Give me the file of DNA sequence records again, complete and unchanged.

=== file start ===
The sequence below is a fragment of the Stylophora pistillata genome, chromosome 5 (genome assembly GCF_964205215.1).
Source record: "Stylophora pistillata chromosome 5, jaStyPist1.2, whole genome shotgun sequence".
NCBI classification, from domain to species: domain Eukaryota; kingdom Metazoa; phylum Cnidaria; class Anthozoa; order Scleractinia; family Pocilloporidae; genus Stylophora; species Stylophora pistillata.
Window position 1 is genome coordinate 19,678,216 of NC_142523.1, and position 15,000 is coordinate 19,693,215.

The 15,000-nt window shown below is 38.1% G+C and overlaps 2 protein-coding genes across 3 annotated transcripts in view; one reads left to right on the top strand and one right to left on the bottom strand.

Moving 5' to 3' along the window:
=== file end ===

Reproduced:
The sequence below is a fragment of the Stylophora pistillata genome, chromosome 5 (genome assembly GCF_964205215.1).
Source record: "Stylophora pistillata chromosome 5, jaStyPist1.2, whole genome shotgun sequence".
NCBI classification, from domain to species: domain Eukaryota; kingdom Metazoa; phylum Cnidaria; class Anthozoa; order Scleractinia; family Pocilloporidae; genus Stylophora; species Stylophora pistillata.
Window position 1 is genome coordinate 19,678,216 of NC_142523.1, and position 15,000 is coordinate 19,693,215.

The 15,000-nt window shown below is 38.1% G+C and overlaps 2 protein-coding genes across 3 annotated transcripts in view; one reads left to right on the top strand and one right to left on the bottom strand.

Moving 5' to 3' along the window: